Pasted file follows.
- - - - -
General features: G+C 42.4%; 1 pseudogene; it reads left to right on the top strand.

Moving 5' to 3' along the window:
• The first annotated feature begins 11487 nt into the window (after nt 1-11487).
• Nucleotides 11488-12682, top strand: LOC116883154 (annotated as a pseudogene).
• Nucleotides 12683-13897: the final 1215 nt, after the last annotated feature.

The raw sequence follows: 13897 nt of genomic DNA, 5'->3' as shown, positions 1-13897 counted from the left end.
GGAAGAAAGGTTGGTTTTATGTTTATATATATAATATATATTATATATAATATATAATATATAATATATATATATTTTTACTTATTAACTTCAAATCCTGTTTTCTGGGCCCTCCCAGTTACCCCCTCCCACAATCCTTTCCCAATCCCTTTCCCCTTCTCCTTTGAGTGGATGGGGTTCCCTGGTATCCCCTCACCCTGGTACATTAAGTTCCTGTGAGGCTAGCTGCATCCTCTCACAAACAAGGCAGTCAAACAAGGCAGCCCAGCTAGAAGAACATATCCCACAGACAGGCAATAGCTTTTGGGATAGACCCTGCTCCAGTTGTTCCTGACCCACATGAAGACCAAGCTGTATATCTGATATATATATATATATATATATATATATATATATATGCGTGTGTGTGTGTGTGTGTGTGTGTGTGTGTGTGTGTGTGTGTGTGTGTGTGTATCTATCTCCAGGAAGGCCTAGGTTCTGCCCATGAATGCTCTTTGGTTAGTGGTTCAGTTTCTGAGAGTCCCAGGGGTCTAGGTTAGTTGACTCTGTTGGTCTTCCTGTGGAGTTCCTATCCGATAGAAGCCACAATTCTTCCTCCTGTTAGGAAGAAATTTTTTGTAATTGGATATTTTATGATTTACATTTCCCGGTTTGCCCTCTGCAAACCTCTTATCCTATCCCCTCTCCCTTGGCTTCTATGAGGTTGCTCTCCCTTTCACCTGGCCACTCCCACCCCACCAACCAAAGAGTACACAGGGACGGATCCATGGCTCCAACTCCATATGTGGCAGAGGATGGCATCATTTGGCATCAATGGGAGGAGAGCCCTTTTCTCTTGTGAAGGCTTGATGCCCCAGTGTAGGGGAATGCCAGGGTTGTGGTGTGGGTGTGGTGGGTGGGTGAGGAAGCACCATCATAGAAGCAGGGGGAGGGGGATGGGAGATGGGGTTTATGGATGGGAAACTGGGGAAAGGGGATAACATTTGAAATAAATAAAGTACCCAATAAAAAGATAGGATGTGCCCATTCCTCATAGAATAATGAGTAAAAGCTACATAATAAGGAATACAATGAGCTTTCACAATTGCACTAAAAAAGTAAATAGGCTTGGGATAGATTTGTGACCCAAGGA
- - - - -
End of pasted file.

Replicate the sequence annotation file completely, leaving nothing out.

General features: G+C 42.4%; 1 pseudogene; it reads left to right on the top strand.

Moving 5' to 3' along the window:
• The first annotated feature begins 11487 nt into the window (after nt 1-11487).
• Nucleotides 11488-12682, top strand: LOC116883154 (annotated as a pseudogene).
• Nucleotides 12683-13897: the final 1215 nt, after the last annotated feature.

The raw sequence follows: 13897 nt of genomic DNA, 5'->3' as shown, positions 1-13897 counted from the left end.
GGAAGAAAGGTTGGTTTTATGTTTATATATATAATATATATTATATATAATATATAATATATAATATATATATATTTTTACTTATTAACTTCAAATCCTGTTTTCTGGGCCCTCCCAGTTACCCCCTCCCACAATCCTTTCCCAATCCCTTTCCCCTTCTCCTTTGAGTGGATGGGGTTCCCTGGTATCCCCTCACCCTGGTACATTAAGTTCCTGTGAGGCTAGCTGCATCCTCTCACAAACAAGGCAGTCAAACAAGGCAGCCCAGCTAGAAGAACATATCCCACAGACAGGCAATAGCTTTTGGGATAGACCCTGCTCCAGTTGTTCCTGACCCACATGAAGACCAAGCTGTATATCTGATATATATATATATATATATATATATATATATATATGCGTGTGTGTGTGTGTGTGTGTGTGTGTGTGTGTGTGTGTGTGTGTGTGTGTGTATCTATCTCCAGGAAGGCCTAGGTTCTGCCCATGAATGCTCTTTGGTTAGTGGTTCAGTTTCTGAGAGTCCCAGGGGTCTAGGTTAGTTGACTCTGTTGGTCTTCCTGTGGAGTTCCTATCCGATAGAAGCCACAATTCTTCCTCCTGTTAGGAAGAAATTTTTTGTAATTGGATATTTTATGATTTACATTTCCCGGTTTGCCCTCTGCAAACCTCTTATCCTATCCCCTCTCCCTTGGCTTCTATGAGGTTGCTCTCCCTTTCACCTGGCCACTCCCACCCCACCAACCAAAGAGTACACAGGGACGGATCCATGGCTCCAACTCCATATGTGGCAGAGGATGGCATCATTTGGCATCAATGGGAGGAGAGCCCTTTTCTCTTGTGAAGGCTTGATGCCCCAGTGTAGGGGAATGCCAGGGTTGTGGTGTGGGTGTGGTGGGTGGGTGAGGAAGCACCATCATAGAAGCAGGGGGAGGGGGATGGGAGATGGGGTTTATGGATGGGAAACTGGGGAAAGGGGATAACATTTGAAATAAATAAAGTACCCAATAAAAAGATAGGATGTGCCCATTCCTCATAGAATAATGAGTAAAAGCTACATAATAAGGAATACAATGAGCTTTCACAATTGCACTAAAAAAGTAAATAGGCTTGGGATAGATTTGTGACCCAAGGA